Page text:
Though I did mostly write this about myself, I feel that this subject could be relevant to more people here than just me, and it could also spark a general discussion on the political situation. I would like to hear from other Americans here on DW if they share a similar view or if they actually disagree.
The situation is getting very bad in the US and shows no signs of slowing, stopping, or reversing. So I'm hoping to see what options there are within the next 5 years:
*Canada seems like a good option, as I can just drive there, there's a similar culture, very similar accent, I feel that I have a mindset closer to theirs than a US mindset. It'd be convenient, the fastest way to get out, and I'd probably fit in relatively well.
*Germany seems even better, and though I have a few minor problems with it on principle, those issues actually aren't a problem. Religiously based laws are not enforced, and though the American in me says "I defend your right to speak even if I hate what you say", in practice I frankly don't care at all if some neo-Nazi scum get silenced.
*Australia would be nice, but Abbot is a fucking nut and the Internet situation there is even worse. Still seems like a better place than the US aside from the net stuff.
*I've heard good things about New Zealand, but I haven't looked into it enough yet.
*If Scotland gains independence and somehow manages to thrive as some sort of small progressive beacon of hope, it'd be a neat place to consider.
*As for countries that might not be ideal, I'd probably say the UK is worth avoiding as it has many of the same major problems as the US and is even more brazen about its surveillance.
Rant follows below:
Net neutrality is about to get gutted, we're about to be forced into another messy war without our approval or input. We're being poisoned by a lax and occupied FDA with cozy ties to big pharma and GMO companies. Schools are expensive and low quality. Americans are often unfairly ostracized abroad as a result of the US government meddling with the rest of the world with often disastrous consequences and I want nothing to do with it.
The US is the only country in the world to tax its people living abroad at the full tax rate as it does to local residents. The only way to avoid this is to renounce one's citizenship, and this possibility is quickly diminishing. It used to be gratis until 2010 in which a $450 USD fee was charged, and effective just today it has increased to $2350 USD.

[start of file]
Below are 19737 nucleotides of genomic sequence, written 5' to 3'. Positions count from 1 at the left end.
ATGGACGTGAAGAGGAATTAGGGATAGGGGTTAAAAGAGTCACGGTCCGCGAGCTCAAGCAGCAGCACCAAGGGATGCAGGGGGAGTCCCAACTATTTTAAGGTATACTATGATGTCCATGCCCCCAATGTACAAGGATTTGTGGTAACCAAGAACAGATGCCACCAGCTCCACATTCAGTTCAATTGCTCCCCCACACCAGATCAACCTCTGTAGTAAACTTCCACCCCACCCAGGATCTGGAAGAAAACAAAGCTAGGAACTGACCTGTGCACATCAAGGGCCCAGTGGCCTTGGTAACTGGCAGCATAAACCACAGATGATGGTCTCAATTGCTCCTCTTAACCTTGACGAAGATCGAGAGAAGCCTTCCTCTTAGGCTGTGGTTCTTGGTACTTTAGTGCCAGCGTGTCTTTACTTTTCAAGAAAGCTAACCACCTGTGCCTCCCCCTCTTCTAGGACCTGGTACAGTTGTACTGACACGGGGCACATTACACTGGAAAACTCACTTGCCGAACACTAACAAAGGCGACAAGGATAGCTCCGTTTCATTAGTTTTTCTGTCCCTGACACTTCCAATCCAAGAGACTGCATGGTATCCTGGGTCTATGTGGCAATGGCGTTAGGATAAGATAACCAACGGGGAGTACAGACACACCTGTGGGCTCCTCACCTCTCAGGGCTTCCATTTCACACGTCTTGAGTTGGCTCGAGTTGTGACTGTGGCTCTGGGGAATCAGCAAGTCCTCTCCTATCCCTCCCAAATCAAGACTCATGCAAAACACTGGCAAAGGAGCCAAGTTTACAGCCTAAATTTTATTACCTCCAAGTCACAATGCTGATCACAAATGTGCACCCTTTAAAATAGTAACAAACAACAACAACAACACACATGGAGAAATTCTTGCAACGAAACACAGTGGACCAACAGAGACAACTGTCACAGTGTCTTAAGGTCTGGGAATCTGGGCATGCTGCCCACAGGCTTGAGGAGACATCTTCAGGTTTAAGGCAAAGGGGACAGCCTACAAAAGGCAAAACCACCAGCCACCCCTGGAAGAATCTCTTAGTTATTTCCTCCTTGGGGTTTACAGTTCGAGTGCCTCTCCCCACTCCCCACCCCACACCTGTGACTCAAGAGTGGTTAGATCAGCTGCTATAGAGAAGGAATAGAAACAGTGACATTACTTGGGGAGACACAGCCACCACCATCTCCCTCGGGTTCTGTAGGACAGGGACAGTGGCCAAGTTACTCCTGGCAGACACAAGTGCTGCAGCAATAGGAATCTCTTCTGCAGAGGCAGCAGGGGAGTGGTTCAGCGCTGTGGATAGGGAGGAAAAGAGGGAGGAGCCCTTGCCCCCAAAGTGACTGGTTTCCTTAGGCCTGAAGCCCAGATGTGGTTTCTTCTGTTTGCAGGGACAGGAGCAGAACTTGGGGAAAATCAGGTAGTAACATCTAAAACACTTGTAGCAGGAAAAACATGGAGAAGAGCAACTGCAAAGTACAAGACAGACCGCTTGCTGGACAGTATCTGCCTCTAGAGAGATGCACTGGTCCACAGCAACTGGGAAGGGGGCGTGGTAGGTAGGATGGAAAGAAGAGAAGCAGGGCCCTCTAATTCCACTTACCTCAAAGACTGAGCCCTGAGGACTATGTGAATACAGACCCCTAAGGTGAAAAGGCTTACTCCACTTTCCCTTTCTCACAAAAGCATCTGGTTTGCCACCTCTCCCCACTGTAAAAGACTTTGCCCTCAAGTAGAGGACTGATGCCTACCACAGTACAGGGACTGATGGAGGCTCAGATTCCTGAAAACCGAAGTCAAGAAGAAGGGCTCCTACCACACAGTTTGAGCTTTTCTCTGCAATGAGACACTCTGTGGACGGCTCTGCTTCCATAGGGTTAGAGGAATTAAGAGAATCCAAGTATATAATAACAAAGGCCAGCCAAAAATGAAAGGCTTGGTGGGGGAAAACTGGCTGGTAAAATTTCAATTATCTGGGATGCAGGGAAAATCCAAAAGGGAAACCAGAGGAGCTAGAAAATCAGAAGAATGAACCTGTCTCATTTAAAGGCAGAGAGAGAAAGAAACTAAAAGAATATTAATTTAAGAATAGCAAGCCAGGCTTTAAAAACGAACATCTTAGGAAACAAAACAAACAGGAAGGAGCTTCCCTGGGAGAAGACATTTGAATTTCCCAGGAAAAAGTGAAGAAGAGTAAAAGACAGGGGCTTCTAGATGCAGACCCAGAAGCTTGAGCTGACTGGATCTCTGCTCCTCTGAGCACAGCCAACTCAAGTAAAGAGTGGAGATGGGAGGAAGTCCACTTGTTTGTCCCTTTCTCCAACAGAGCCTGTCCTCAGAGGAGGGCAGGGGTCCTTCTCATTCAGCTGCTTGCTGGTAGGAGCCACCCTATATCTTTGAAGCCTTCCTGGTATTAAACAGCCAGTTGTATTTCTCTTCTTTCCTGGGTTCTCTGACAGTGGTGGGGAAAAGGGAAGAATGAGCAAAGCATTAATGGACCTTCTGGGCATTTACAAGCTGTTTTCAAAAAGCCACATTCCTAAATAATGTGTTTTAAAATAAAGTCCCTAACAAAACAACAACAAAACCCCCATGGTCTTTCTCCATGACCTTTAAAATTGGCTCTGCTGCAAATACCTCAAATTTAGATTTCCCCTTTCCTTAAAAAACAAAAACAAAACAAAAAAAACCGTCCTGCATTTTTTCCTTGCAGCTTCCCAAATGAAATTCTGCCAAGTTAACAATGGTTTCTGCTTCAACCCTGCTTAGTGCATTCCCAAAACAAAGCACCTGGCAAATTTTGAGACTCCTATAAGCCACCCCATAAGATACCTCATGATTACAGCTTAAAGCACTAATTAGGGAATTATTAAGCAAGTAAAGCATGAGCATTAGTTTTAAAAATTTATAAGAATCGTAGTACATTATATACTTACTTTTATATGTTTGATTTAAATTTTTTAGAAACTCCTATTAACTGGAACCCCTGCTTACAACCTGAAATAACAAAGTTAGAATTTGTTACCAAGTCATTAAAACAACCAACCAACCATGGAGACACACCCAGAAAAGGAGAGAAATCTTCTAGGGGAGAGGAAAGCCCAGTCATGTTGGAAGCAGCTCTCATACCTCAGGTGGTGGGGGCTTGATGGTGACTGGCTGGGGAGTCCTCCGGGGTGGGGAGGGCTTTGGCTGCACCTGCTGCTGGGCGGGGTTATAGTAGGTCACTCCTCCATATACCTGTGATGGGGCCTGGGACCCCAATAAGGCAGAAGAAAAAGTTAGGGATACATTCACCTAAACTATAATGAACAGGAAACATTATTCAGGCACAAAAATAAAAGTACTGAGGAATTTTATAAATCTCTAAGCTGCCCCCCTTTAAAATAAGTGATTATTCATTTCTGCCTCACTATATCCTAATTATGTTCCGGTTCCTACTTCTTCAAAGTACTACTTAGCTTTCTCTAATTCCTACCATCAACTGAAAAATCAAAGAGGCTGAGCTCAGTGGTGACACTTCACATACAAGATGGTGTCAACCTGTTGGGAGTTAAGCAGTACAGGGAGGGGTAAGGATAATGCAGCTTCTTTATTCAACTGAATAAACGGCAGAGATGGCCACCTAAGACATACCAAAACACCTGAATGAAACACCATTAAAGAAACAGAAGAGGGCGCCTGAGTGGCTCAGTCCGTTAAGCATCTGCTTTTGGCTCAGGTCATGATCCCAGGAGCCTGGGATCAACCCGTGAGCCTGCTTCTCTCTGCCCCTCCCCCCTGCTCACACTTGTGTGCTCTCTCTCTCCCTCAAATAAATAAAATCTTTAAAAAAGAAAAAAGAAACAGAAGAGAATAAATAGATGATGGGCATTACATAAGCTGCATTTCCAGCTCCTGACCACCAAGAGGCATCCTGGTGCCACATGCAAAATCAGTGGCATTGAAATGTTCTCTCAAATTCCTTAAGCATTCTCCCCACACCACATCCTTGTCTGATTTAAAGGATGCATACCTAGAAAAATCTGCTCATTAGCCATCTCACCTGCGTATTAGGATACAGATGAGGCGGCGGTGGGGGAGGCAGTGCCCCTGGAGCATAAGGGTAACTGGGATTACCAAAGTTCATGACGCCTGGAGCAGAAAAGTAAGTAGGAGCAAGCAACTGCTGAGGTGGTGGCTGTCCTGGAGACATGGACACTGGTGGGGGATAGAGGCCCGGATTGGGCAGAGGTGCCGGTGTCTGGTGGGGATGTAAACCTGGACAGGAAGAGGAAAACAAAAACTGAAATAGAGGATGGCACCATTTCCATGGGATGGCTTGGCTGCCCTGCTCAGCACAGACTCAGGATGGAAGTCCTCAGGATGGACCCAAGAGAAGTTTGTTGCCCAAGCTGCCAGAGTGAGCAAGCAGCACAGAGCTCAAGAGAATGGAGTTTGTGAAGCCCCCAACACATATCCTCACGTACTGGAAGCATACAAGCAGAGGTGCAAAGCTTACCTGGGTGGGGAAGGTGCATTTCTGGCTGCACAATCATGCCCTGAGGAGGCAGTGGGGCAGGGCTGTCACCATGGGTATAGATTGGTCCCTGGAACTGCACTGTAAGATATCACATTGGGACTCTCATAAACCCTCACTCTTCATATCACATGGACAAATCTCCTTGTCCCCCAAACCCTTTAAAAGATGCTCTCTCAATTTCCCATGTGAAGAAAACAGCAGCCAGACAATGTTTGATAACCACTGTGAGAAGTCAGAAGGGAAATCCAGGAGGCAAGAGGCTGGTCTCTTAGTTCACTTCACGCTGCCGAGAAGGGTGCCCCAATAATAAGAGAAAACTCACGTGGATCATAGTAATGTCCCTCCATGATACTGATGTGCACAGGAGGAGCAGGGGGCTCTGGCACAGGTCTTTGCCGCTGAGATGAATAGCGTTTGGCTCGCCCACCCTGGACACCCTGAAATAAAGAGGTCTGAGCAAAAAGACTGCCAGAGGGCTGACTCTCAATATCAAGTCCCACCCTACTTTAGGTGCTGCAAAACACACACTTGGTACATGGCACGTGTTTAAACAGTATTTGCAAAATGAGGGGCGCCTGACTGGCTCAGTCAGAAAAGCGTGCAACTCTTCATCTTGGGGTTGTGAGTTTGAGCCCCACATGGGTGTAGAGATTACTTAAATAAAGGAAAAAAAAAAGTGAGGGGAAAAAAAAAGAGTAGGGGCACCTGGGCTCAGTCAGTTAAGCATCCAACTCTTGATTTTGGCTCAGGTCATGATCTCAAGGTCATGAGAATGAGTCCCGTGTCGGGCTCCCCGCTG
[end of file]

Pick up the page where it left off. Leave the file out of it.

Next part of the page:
They own us. They exploit us. We are serfs, not free citizens. The temperature is rising at an alarming rate, and I don't want to stick around long enough to be one of the frogs to be cooked. I just want to live a meaningful and satisfying life without major hazards coming at me left and right. The US is a dangerous place to continue living in.
|Thinking of getting a new monitor soon-ish||September 9, 2014, 12:48 pm|
Oh, great spirits of Doomworld (at least the ones who bother to check blogs), grant me your wisdom (if you feel like it, I guess).
My shitty CRT just isn't cutting it anymore. It's dim, the top few lines are distorted leading to a very noticable stretching, it has subtle color distortion on the right side that won't go away no matter how much I degauss it. I just can't deal with it anymore, especially with most modern applications being optimized for 16:9. I'm not looking to spend more than $500 USD ($650 absolute tops, but I don't want to go near that if it can be helped), and it'll likely be a few months before I can save enough to get a new monitor.
Here's a list of attributes my ideal monitor would have, in order of priority.
1. LED-backlit IPS is a must.
2. I want studio-accurate color (at least 95% sRGB range, properly pre-calibrated or easily calibratable with minimum margin of error in correctness), good contrast, deep blacks and very bright whites (at least 300 cd/m2, but the higher the better so long as blacks are reasonably deep).
3. I want it to be large, so the closer to 30" diagonally, the better.
4. Display port or out-of-the-box G-sync support would be nice to have. I cannot stand tearing.